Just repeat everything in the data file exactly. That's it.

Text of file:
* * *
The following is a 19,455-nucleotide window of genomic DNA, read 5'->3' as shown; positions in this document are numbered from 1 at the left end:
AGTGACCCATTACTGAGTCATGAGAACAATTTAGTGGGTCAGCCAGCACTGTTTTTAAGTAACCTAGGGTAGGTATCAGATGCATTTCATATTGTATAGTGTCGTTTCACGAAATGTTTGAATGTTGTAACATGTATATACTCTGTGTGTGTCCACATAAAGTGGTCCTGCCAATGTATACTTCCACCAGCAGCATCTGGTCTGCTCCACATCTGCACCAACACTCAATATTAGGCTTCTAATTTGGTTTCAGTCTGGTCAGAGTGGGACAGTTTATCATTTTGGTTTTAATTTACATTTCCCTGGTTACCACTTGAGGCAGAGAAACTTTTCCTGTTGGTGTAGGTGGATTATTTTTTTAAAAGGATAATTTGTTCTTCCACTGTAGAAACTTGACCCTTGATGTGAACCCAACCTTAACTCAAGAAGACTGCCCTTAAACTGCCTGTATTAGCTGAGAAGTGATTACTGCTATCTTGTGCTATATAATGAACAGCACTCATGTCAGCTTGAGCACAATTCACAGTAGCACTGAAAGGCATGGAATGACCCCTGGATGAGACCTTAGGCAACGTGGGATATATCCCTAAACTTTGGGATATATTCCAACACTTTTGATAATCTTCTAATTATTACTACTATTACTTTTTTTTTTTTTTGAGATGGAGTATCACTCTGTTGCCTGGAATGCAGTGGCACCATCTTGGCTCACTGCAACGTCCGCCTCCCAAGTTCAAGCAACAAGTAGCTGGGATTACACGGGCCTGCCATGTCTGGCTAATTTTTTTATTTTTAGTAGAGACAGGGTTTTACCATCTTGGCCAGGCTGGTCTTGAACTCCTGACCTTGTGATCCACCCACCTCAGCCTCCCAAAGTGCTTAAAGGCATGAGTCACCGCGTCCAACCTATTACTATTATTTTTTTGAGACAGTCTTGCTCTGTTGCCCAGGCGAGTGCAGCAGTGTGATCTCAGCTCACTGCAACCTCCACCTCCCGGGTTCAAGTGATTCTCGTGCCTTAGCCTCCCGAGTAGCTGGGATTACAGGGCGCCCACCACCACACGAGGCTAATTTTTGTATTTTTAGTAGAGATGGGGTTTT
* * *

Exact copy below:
The following is a 19,455-nucleotide window of genomic DNA, read 5'->3' as shown; positions in this document are numbered from 1 at the left end:
AGTGACCCATTACTGAGTCATGAGAACAATTTAGTGGGTCAGCCAGCACTGTTTTTAAGTAACCTAGGGTAGGTATCAGATGCATTTCATATTGTATAGTGTCGTTTCACGAAATGTTTGAATGTTGTAACATGTATATACTCTGTGTGTGTCCACATAAAGTGGTCCTGCCAATGTATACTTCCACCAGCAGCATCTGGTCTGCTCCACATCTGCACCAACACTCAATATTAGGCTTCTAATTTGGTTTCAGTCTGGTCAGAGTGGGACAGTTTATCATTTTGGTTTTAATTTACATTTCCCTGGTTACCACTTGAGGCAGAGAAACTTTTCCTGTTGGTGTAGGTGGATTATTTTTTTAAAAGGATAATTTGTTCTTCCACTGTAGAAACTTGACCCTTGATGTGAACCCAACCTTAACTCAAGAAGACTGCCCTTAAACTGCCTGTATTAGCTGAGAAGTGATTACTGCTATCTTGTGCTATATAATGAACAGCACTCATGTCAGCTTGAGCACAATTCACAGTAGCACTGAAAGGCATGGAATGACCCCTGGATGAGACCTTAGGCAACGTGGGATATATCCCTAAACTTTGGGATATATTCCAACACTTTTGATAATCTTCTAATTATTACTACTATTACTTTTTTTTTTTTTTGAGATGGAGTATCACTCTGTTGCCTGGAATGCAGTGGCACCATCTTGGCTCACTGCAACGTCCGCCTCCCAAGTTCAAGCAACAAGTAGCTGGGATTACACGGGCCTGCCATGTCTGGCTAATTTTTTTATTTTTAGTAGAGACAGGGTTTTACCATCTTGGCCAGGCTGGTCTTGAACTCCTGACCTTGTGATCCACCCACCTCAGCCTCCCAAAGTGCTTAAAGGCATGAGTCACCGCGTCCAACCTATTACTATTATTTTTTTGAGACAGTCTTGCTCTGTTGCCCAGGCGAGTGCAGCAGTGTGATCTCAGCTCACTGCAACCTCCACCTCCCGGGTTCAAGTGATTCTCGTGCCTTAGCCTCCCGAGTAGCTGGGATTACAGGGCGCCCACCACCACACGAGGCTAATTTTTGTATTTTTAGTAGAGATGGGGTTTT